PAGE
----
For me, it was initially a completely practical choice. The first software I made for my Masters in 2005/6 had a graphical interface, and you had to play it with a mouse. I always say, it was like playing a guitar with one finger. Everything came down to where that finger clicked, so it wasn’t so satisfying. But when I started coding, when I started controlling the music directly, I found it was much more powerful. I guess it was really a practical choice, but I can’t take complete credit for it. Alex McLean and the established live coding scene became very influential to me in a lot of ways. They have this slogan, “show us your screens”, I thought “it’s cool, why not?”. I always want to see what performers are doing, and if you’re on a laptop and you don’t project your screen then nobody knows what you are doing.

“…More and more our lives are run by software, but if we don’t have the right to see inside and to modify it, then we’ve lost control, then we’re moving towards a totalitarian state…”

The classic joke goes: is he checking his email? Nobody knows, right? But if we project the screen, everybody knows what you are doing; they may not understand, but at least they can see. It’s interesting and you can learn something from it, but also a big part of this is openness. I think we can extend this value all across society - everything needs to be open, like Facebook’s algorithms [for example]. Why do I see these stories first? Why don’t I see my best friend’s posts ever? What’s the reason for that? Facebook doesn’t show us. There’s so much secrecy about what happens in government, then things become open and we become shocked, asking why things turned out this way. There is a very important ethical reason for showing our screens. We want to promote this value of openness.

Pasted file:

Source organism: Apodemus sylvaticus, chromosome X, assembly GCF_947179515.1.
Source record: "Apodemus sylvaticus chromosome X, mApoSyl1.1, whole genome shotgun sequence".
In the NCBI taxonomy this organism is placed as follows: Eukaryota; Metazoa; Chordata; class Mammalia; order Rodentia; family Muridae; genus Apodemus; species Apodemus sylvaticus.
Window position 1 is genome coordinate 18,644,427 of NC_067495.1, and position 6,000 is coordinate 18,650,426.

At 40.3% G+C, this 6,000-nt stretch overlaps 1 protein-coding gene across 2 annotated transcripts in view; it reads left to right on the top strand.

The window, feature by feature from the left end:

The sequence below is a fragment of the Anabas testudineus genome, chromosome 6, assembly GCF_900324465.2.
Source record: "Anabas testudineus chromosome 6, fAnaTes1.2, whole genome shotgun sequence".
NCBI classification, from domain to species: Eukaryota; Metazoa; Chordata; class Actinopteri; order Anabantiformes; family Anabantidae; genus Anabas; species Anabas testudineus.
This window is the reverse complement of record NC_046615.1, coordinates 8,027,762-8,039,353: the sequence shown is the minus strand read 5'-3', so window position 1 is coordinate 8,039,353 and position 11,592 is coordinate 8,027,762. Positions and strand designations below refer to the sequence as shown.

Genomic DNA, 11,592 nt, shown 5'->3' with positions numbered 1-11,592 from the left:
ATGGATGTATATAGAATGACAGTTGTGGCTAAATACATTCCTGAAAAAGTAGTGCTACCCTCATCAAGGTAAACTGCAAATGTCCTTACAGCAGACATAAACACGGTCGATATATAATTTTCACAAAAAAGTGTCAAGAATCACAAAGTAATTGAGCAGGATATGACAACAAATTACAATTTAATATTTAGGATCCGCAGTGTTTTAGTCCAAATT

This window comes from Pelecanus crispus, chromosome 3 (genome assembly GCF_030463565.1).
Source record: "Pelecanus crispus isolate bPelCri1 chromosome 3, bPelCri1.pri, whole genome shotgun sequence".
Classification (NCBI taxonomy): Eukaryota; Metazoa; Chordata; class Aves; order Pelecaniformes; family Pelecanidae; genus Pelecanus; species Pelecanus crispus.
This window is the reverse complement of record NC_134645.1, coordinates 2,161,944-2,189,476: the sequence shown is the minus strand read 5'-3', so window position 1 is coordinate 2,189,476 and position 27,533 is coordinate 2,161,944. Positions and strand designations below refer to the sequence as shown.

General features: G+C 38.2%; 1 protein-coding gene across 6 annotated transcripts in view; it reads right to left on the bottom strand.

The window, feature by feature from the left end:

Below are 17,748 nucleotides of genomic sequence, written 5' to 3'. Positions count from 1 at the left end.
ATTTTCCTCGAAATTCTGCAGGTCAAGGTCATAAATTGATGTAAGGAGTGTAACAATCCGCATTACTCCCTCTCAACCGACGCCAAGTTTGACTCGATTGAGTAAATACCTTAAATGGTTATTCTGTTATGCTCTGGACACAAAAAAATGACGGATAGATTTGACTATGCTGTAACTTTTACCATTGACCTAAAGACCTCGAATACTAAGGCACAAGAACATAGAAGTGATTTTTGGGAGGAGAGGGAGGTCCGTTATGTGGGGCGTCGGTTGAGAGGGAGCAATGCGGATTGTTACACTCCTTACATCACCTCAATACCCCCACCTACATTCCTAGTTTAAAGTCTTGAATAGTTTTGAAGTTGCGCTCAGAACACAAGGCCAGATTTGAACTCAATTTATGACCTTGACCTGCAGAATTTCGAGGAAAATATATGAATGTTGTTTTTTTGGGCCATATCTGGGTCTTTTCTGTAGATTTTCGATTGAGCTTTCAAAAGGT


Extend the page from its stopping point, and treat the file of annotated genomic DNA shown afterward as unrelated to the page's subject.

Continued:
McLean also suggested that live coding is about being present in the moment and responding to the environment as it happens. What do you think? Could this concept be expanded across all society as well?

Hmm I never thought about it before. I guess, why not? Improvisation is useful. That’s a good skill to have. What I hope people are taking from the performances is that they, especially someone who doesn’t have experience of coding, will see a live coding performance and then will have the desire to develop skills in coding. I hope people try to understand algorithms and know how these things are affecting their lives. That’s what I really hope people are getting from it.

Tell me about your thought process when you are live-coding.

I’m always thinking in the future about what it is that I want to accomplish. I’m always thinking 30 seconds, 1 minute, 5 minutes into the future. When I’m writing something, the audience can see me typing and that my interaction is… super busy. They see me banging away on the keyboard, but it isn’t related to what they are hearing just now. What I’m doing at that moment is related to what they are going to hear in a few moments. And finally, I hit “enter” and then the sound changes. I’ve made all these decisions moments before, so I’m present in the moment but I also have this constant future focus.

Your library Conductive is available for free, as well as most of the live coding software. Do you think that is important?

Very important. ‘Free software’ people talk about “free-as-in-speech, not free-as-in-beer”. Of course, it’s free-as-in-beer, but the important thing is that it’s free-as-in-speech. Free-as-in-beer is a side effect. It happens not to cost money which is important, but what’s more important is the fact that you literally you have the right, to see inside and to modify it. That’s really important to me. More and more our lives are run by software, but if we don’t have the right to see inside and to modify it, then we’ve lost control, then we’re moving towards a totalitarian state. Especially since software is taking over everything.

You need that ability to get inside of it and see how it functions, to know when it’s functioning not in your best interests and then to modify it. Not functioning in your best interest can be thought of as a bug, right? For example, my friend’s posts just don’t show up in my Facebook feed. Why is that? He’s my good friend, and I want his posts to be there. Also I want posts to be in chronological order: if somebody posted about an event and Facebook shows me the post two days after the event, it’s useless, so I want it to be in chronological order. I mean, that’s my personal choice and I want to be able to make that adjustment. Facebook doesn’t allow me to because of their algorithms. Their software is closed.